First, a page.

On the 454 cars, Ruth installed a Weiand tunnel ram with dual four-barrel Holley carbs, aluminum heads, and a Muncie M22 Rock Crusher four-speed transmission topped with a Hurst shifter. The 427 stunt car made do with a single four-barrel Holley and a TH400 automatic. All three cars were equipped with 1960s Oldsmobile Positraction rears with 4.88:1 gears, straight axles with coilovers, and four-wheel disc brakes.
The stunt car was additionally outfitted with a right and left braking system designed by Ruth that enabled the stunt driver to put the car into a skid and roll for a scripted scene in the movie that was later scrapped during filming.
Inside, the Chevys’ stock interiors were stripped out and replaced by black, no-nonsense, gasser-style environments complete with full roll cages. Outside, custom, aluminum, mailbox-style air scoops were mounted to the hoods, and five-spoke mag wheels shod with period drag tires were mounted at the four corners.
Ruth painted all three cars powder blue and delivered them to the production. Upon seeing the Chevys though, director Hellman instantly knew that the paint wasn’t right. He intuitively felt that The Driver and The Mechanic would be the type of guys to put all of their money into the mechanicals of their car, and would care very little as to its aesthetics. Hellman had the three cars repainted in matte gray primer and had aging marks added to them to give them a hard run, rat rod look.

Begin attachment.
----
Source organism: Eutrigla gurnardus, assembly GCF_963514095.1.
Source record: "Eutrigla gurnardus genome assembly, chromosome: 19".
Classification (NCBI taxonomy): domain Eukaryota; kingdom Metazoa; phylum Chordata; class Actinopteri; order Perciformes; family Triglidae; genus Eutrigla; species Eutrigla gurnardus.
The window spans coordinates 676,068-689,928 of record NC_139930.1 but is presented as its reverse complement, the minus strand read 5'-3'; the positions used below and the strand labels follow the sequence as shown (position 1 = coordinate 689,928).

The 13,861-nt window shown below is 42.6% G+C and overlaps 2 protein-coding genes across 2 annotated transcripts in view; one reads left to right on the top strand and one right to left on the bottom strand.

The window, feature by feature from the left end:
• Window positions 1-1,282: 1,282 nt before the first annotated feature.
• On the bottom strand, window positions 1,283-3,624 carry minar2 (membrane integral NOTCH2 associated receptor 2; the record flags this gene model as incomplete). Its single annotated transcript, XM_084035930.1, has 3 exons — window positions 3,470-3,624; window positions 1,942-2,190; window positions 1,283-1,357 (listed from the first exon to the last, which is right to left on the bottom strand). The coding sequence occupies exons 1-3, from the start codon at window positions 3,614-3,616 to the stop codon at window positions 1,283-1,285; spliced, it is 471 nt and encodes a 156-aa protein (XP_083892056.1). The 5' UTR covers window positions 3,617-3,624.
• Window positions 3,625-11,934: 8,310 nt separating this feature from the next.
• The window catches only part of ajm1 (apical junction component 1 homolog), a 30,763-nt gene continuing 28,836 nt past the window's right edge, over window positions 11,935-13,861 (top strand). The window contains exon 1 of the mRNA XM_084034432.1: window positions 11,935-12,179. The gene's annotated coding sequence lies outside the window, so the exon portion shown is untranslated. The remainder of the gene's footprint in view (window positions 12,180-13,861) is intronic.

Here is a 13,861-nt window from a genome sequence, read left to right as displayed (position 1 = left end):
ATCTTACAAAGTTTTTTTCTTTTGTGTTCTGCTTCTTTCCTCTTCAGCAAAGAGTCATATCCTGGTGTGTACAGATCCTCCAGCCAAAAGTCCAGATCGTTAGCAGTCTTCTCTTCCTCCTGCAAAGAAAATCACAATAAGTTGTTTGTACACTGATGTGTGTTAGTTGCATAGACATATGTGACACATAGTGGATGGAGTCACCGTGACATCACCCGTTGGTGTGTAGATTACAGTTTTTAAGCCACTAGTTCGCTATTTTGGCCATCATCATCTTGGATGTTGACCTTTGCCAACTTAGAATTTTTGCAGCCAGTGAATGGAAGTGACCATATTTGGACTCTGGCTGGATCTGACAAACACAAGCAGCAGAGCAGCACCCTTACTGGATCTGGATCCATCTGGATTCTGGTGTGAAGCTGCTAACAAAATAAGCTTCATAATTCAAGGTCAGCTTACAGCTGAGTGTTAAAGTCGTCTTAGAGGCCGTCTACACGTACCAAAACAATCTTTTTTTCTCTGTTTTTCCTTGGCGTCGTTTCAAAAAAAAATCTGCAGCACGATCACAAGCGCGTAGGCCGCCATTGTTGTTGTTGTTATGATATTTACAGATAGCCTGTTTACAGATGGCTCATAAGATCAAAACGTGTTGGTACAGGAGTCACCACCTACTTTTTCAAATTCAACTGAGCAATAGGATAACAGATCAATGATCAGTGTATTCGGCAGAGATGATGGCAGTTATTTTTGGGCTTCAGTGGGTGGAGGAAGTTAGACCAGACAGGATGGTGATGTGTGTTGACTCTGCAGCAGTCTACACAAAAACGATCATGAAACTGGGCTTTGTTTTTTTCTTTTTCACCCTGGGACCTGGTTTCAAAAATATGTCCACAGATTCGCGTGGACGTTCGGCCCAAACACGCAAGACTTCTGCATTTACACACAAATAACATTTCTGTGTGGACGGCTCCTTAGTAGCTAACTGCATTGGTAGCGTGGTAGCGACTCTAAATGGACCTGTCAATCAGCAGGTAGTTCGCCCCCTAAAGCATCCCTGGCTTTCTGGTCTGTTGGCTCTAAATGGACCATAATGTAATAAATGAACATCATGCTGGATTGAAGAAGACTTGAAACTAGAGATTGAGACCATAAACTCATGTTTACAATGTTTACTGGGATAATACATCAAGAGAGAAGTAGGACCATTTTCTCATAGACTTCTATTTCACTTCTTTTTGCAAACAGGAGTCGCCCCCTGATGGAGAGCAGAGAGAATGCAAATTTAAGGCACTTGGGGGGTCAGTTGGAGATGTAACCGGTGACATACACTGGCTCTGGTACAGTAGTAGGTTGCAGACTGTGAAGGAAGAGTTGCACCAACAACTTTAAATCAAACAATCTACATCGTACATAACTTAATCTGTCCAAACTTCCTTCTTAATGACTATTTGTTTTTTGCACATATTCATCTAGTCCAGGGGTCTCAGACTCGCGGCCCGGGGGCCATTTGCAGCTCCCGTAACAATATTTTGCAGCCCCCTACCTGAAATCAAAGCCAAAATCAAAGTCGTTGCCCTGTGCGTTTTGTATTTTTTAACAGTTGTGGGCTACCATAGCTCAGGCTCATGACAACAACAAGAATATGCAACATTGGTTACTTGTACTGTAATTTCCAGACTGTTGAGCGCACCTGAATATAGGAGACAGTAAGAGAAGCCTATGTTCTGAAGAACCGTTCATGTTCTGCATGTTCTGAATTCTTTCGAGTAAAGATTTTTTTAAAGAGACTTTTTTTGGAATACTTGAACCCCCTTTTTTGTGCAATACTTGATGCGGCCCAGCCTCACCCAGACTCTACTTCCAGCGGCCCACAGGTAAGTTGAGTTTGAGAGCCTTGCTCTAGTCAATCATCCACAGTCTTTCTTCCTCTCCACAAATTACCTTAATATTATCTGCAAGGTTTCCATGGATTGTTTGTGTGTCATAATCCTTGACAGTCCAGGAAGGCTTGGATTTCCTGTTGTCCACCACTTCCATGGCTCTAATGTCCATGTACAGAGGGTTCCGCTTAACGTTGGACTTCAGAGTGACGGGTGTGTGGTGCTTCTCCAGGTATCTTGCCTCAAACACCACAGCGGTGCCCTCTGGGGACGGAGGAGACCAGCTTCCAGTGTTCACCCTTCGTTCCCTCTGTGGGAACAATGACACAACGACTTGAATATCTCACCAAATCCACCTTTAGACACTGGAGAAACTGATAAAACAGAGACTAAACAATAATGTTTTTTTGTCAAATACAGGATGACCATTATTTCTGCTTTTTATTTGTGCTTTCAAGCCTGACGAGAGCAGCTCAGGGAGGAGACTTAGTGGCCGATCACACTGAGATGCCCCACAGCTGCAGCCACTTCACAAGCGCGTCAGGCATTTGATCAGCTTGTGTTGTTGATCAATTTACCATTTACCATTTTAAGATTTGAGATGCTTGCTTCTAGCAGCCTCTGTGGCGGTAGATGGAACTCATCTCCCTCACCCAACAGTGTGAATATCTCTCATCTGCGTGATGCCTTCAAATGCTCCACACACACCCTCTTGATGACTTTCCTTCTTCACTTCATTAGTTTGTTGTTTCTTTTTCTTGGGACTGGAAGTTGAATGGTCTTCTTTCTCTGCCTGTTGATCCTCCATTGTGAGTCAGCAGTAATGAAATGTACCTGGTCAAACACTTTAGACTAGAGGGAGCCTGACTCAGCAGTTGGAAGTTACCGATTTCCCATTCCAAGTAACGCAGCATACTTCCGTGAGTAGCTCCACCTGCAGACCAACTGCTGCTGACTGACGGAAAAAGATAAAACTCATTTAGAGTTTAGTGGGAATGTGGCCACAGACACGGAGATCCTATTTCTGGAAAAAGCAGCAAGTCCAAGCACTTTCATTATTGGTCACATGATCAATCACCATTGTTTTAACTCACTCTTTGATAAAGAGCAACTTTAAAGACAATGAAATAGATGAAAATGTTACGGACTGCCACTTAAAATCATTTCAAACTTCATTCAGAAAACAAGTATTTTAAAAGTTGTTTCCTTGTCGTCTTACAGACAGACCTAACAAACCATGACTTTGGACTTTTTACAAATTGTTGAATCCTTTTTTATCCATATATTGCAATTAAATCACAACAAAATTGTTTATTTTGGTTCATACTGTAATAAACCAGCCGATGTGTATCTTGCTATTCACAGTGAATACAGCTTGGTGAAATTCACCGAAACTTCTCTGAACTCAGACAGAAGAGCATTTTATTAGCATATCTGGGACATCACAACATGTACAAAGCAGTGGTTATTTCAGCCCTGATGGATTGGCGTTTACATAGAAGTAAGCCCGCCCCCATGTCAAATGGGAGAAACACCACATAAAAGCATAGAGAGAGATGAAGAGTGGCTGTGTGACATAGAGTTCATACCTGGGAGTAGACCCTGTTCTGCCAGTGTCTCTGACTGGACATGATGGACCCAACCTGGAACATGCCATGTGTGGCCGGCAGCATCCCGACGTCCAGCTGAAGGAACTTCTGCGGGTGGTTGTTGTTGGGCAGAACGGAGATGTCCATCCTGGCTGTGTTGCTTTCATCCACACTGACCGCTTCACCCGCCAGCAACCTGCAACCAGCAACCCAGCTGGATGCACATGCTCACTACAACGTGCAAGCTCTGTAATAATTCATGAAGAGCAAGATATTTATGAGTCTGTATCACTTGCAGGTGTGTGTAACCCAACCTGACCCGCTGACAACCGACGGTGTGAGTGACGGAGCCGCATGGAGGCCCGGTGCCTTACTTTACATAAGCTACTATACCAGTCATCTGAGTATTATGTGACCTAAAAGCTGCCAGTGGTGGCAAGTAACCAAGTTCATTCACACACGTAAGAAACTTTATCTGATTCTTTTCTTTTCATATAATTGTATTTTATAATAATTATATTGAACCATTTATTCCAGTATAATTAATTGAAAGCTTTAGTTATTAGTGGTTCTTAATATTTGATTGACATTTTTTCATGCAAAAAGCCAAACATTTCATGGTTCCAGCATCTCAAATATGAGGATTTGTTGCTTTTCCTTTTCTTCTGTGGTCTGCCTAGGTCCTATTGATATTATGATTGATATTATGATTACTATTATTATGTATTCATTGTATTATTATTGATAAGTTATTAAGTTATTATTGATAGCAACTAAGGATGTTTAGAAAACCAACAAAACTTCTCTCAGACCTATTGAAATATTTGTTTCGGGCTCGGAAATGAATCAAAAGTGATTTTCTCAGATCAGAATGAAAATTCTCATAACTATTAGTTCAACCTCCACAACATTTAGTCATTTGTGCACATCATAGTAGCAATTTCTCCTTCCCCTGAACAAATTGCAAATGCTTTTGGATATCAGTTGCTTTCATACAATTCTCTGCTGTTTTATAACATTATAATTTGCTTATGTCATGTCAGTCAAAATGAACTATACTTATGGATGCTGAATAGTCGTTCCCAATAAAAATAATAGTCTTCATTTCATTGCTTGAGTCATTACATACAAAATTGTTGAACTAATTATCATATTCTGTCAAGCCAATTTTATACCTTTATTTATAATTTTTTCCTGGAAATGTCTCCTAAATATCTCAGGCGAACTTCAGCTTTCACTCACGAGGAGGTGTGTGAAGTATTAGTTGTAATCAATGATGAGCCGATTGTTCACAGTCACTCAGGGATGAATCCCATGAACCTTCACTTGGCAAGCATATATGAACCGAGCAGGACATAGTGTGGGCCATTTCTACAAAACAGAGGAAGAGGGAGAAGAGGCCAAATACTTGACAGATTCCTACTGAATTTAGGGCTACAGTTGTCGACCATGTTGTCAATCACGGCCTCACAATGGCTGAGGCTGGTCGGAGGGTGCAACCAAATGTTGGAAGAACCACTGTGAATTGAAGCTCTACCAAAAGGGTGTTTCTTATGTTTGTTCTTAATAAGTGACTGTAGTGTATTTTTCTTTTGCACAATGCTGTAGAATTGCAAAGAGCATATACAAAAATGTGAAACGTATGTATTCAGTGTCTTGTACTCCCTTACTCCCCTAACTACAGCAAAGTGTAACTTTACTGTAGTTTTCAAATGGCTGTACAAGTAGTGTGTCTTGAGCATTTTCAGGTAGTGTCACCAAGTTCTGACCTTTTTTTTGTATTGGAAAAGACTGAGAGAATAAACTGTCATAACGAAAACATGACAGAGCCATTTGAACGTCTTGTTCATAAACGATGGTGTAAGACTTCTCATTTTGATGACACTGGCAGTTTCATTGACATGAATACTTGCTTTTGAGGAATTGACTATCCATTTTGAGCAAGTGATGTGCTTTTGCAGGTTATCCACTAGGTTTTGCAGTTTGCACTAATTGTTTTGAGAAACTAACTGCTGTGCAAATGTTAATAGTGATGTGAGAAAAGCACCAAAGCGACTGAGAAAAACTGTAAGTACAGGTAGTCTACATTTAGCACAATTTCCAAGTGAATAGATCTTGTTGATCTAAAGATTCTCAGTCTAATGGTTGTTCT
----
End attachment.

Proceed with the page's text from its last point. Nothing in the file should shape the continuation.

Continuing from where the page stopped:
Principal photography on the movie began in August of 1970 and lasted for eight weeks. For a movie that involved seriously fast cars and an abundance of high-speed driving, relatively few incidents occurred during filming.
One moment did stand out though for James Taylor during the filming of the drag race that ends the movie.
“In one shot, there was a cameraman riding in the back,” Taylor recalled. “The car was sitting on the line, but it had been left in reverse, which was very close to first. I couldn’t really tell by feeling it whether it was in first or reverse. I was told ‘when we start shooting, take it up to 6,500, then just dump the clutch.’ I did, and boom, the drive shaft snapped off and came up through the floor, right between the cameraman’s legs! It was a miracle he wasn’t killed.”
After filming concluded, the three Chevys were transported back to Los Angeles where they sat in Universal’s prop car lot for a time. The car used for shooting interiors was at some point sold to a studio mechanic. More on that car in a moment.